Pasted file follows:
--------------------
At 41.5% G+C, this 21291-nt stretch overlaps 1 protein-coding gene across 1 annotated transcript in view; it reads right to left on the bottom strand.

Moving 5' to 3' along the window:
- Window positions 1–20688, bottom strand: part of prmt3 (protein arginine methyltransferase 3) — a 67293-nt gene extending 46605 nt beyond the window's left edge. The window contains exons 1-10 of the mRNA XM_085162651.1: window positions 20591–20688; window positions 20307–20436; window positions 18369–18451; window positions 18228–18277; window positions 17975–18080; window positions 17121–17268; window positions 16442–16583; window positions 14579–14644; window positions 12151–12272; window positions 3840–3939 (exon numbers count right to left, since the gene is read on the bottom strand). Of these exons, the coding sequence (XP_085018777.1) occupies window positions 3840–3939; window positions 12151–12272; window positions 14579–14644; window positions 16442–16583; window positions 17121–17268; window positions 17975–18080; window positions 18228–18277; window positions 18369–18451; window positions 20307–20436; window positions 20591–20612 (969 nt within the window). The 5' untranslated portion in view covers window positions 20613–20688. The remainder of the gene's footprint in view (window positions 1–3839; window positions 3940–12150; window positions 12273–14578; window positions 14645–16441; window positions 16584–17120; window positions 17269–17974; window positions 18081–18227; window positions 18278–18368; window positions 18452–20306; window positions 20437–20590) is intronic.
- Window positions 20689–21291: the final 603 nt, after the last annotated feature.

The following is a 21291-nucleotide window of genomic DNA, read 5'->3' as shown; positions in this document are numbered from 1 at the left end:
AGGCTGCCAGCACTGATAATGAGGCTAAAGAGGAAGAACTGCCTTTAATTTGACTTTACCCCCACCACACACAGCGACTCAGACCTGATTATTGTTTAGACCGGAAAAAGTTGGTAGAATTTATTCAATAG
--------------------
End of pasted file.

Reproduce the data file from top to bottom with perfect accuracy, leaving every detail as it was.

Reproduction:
At 41.5% G+C, this 21291-nt stretch overlaps 1 protein-coding gene across 1 annotated transcript in view; it reads right to left on the bottom strand.

Moving 5' to 3' along the window:
- Window positions 1–20688, bottom strand: part of prmt3 (protein arginine methyltransferase 3) — a 67293-nt gene extending 46605 nt beyond the window's left edge. The window contains exons 1-10 of the mRNA XM_085162651.1: window positions 20591–20688; window positions 20307–20436; window positions 18369–18451; window positions 18228–18277; window positions 17975–18080; window positions 17121–17268; window positions 16442–16583; window positions 14579–14644; window positions 12151–12272; window positions 3840–3939 (exon numbers count right to left, since the gene is read on the bottom strand). Of these exons, the coding sequence (XP_085018777.1) occupies window positions 3840–3939; window positions 12151–12272; window positions 14579–14644; window positions 16442–16583; window positions 17121–17268; window positions 17975–18080; window positions 18228–18277; window positions 18369–18451; window positions 20307–20436; window positions 20591–20612 (969 nt within the window). The 5' untranslated portion in view covers window positions 20613–20688. The remainder of the gene's footprint in view (window positions 1–3839; window positions 3940–12150; window positions 12273–14578; window positions 14645–16441; window positions 16584–17120; window positions 17269–17974; window positions 18081–18227; window positions 18278–18368; window positions 18452–20306; window positions 20437–20590) is intronic.
- Window positions 20689–21291: the final 603 nt, after the last annotated feature.

The following is a 21291-nucleotide window of genomic DNA, read 5'->3' as shown; positions in this document are numbered from 1 at the left end:
AGGCTGCCAGCACTGATAATGAGGCTAAAGAGGAAGAACTGCCTTTAATTTGACTTTACCCCCACCACACACAGCGACTCAGACCTGATTATTGTTTAGACCGGAAAAAGTTGGTAGAATTTATTCAATAG